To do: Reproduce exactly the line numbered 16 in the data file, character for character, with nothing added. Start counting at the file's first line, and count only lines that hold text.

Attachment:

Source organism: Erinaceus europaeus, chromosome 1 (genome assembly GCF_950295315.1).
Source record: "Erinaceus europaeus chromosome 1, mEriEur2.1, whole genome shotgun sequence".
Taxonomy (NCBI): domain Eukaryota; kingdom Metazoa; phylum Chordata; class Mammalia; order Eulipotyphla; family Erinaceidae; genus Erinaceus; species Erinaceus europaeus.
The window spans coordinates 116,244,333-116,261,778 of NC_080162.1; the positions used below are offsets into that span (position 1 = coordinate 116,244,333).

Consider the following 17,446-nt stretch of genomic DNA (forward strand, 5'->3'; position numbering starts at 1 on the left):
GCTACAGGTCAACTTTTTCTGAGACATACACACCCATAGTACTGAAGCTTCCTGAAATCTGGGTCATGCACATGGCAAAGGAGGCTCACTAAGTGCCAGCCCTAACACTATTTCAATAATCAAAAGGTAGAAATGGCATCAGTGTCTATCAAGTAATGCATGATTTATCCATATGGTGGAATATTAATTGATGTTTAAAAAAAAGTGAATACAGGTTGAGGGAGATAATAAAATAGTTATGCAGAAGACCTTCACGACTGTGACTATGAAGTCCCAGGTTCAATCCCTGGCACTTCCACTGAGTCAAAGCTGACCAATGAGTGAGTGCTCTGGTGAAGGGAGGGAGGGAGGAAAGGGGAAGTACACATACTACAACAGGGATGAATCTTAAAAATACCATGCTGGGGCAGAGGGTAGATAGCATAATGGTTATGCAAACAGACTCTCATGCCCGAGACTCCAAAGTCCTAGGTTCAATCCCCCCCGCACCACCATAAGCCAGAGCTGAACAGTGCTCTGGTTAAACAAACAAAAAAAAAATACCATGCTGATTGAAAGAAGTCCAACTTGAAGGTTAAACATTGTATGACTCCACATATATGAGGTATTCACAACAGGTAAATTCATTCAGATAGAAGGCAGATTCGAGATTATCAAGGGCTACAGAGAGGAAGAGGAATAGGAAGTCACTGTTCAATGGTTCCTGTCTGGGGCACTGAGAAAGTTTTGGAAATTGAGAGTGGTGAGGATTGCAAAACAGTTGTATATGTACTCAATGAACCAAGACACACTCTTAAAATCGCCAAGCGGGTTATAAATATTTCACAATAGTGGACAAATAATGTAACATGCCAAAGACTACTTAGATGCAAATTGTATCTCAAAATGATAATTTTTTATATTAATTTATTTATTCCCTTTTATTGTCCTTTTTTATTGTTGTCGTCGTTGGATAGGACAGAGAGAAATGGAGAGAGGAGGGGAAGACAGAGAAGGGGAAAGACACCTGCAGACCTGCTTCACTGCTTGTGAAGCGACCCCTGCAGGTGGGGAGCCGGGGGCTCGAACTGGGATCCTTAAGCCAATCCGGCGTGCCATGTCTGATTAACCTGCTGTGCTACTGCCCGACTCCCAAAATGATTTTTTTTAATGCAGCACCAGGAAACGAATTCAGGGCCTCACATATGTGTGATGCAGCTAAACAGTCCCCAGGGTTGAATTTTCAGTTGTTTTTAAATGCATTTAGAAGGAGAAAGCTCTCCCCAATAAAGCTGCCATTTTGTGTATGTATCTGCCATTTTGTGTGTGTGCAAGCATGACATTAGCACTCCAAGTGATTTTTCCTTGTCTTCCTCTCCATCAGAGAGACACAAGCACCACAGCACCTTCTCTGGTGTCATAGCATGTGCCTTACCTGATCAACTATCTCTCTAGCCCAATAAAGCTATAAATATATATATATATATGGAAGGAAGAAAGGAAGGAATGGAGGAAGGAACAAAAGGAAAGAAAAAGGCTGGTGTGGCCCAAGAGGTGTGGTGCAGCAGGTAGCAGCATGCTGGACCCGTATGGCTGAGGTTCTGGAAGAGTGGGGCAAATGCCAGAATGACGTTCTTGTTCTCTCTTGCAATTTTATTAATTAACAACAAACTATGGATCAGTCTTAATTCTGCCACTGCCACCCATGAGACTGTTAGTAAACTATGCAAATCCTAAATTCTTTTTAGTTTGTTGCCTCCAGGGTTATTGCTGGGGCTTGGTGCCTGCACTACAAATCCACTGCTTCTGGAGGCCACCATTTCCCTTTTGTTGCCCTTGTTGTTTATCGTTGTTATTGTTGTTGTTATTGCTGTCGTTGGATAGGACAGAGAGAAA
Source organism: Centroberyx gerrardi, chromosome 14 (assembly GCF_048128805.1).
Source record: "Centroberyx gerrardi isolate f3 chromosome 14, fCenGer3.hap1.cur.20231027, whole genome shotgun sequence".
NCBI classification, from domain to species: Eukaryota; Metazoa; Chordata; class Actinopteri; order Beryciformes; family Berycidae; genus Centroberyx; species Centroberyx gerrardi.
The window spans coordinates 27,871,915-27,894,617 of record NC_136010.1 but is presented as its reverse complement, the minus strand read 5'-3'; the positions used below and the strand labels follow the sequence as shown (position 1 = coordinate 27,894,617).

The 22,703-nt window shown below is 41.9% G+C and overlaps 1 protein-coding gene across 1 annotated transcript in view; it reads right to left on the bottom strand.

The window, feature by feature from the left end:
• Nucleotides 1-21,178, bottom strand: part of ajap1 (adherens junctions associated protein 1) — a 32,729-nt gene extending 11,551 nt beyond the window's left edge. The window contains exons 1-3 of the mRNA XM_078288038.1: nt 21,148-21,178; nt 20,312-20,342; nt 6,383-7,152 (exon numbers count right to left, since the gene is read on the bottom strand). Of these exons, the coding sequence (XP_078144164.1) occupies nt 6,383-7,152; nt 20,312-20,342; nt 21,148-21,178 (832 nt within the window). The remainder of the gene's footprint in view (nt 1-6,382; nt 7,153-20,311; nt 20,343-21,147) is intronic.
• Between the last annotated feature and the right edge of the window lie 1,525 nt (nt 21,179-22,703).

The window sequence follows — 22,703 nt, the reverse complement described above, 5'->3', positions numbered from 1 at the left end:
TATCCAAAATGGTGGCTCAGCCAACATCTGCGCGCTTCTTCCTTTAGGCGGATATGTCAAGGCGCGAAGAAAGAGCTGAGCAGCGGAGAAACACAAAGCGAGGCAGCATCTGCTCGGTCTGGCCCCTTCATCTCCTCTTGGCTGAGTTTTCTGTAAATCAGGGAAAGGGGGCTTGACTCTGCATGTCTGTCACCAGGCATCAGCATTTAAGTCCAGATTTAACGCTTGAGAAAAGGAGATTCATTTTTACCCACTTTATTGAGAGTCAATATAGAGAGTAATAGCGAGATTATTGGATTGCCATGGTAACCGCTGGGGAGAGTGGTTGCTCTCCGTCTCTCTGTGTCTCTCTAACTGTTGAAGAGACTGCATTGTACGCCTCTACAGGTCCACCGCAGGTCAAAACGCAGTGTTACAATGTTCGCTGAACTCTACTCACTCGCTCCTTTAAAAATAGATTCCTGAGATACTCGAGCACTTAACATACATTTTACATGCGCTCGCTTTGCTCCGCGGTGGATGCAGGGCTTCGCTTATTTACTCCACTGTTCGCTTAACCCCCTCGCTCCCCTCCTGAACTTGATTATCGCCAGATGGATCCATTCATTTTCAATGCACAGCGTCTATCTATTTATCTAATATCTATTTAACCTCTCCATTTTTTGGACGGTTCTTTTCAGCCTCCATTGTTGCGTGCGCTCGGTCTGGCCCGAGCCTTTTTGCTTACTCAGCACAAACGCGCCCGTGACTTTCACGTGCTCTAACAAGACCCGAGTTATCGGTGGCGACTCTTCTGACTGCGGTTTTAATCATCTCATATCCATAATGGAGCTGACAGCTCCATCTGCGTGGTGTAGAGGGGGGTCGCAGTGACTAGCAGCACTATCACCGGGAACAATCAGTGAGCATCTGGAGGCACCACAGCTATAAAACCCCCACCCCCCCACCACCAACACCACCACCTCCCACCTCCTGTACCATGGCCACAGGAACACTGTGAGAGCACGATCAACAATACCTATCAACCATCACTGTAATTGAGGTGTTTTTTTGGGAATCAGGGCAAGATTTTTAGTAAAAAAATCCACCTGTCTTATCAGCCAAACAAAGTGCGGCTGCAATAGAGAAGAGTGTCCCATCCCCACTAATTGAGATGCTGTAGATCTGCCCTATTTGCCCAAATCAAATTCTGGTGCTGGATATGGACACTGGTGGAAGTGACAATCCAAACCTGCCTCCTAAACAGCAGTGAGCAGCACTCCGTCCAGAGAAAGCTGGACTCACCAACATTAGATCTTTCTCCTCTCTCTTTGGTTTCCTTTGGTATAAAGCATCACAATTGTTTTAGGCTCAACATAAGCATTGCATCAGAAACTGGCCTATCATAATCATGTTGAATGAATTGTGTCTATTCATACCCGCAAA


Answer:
TATCCAAAATGGTGGCTCAGCCAACATCTGCGCGCTTCTTCCTTTAGGCGGATATGTCAAGGCGCGAAGAAAGAGCTGAGCAGCGGAGAAACACAAAGCGAGGCAGCATCTGCTCGGTCTGGCCCCTTCATCTCCTCTTGGCTGAGTTTTCTGTAAATCAGGGAAAGGGGGCTTGACTCTGCATGTCTGTCACCAGGCATCAGCATTTAAGTCCAGATTTAACGCTTGAGAAAAGGAGATTCATTTTTACCCACTTTATTGAGAGTCAATATAGAGAGTAATAGCGAGATTATTGGATTGCCATGGTAACCGCTGGGGAGAGTGGTTGCTCTCCGTCTCTCTGTGTCTCTCTAACTGTTGAAGAGACTGCATTGTACGCCTCTACAGGTCCACCGCAGGTCAAAACGCAGTGTTACAATGTTCGCTGAACTCTACTCACTCGCTCCTTTAAAAATAGATTCCTGAGATACTCGAGCACTTAACATACATTTTACATGCGCTCGCTTTGCTCCGCGGTGGATGCAGGGCTTCGCTTATTTACTCCACTGTTCGCTTAACCCCCTCGCTCCCCTCCTGAACTTGATTATCGCCAGATGGATCCATTCATTTTCAATGCACAGCGTCTATCTATTTATCTAATATCTATTTAACCTCTCCATTTTTTGGACGGTTCTTTTCAGCCTCCATTGTTGCGTGCGCTCGGTCTGGCCCGAGCCTTTTTGCTTACTCAGCACAAACGCGCCCGTGACTTTCACGTGCTCTAACAAGACCCGAGTTATCGGTGGCGACTCTTCTGACTGCGGTTTTAATCATCTCATATCCATAATGGAGCTGACAGCTCCATCTGCGTGGTGTAGAGGGGGGTCGCAGTGACTAGCAGCACTATCACCGGGAACAATCAGTGAGCATCTGGAGGCACCACAGCTATAAAACCCCCACCCCCCCACCACCAACACCACCACCTCCCACCTCCTGTACCATGGCCACAGGAACACTGTGAGAGCACGATCAACAATACCTATCAACCATCACTGTAATTGAGGTGTTTTTTTGGGAATCAGGGCAAGATTTTTAGTAAAAAAATCCACCTGTCTTATCAGCCAAACAAAGTGCGGCTGCAATAGAGAAGAGTGTCCCATCCCCACTAATTGAGATGCTGTAGATCTGCCCTATTTGCCCAAATCAAATTCTGGTGCTGGATATGGACACTGGTGGAAGTGACAATCCAAACCTGCCTCCTAAACAGCAGTGAGCAGCACTCCGTCCAGAGAAAGCTGGACTCACCAACATTAGATCTTTCTCCTCTCTCTTTGGTTTCCTTTGGTATAAAGCATCACAATTGTTTTAGGCTCAACATAAGCATTGCATCAGAAACTGGCCTATCATAATCATGTTGAATGAATTGTGTCTATTCATACCCGCAAA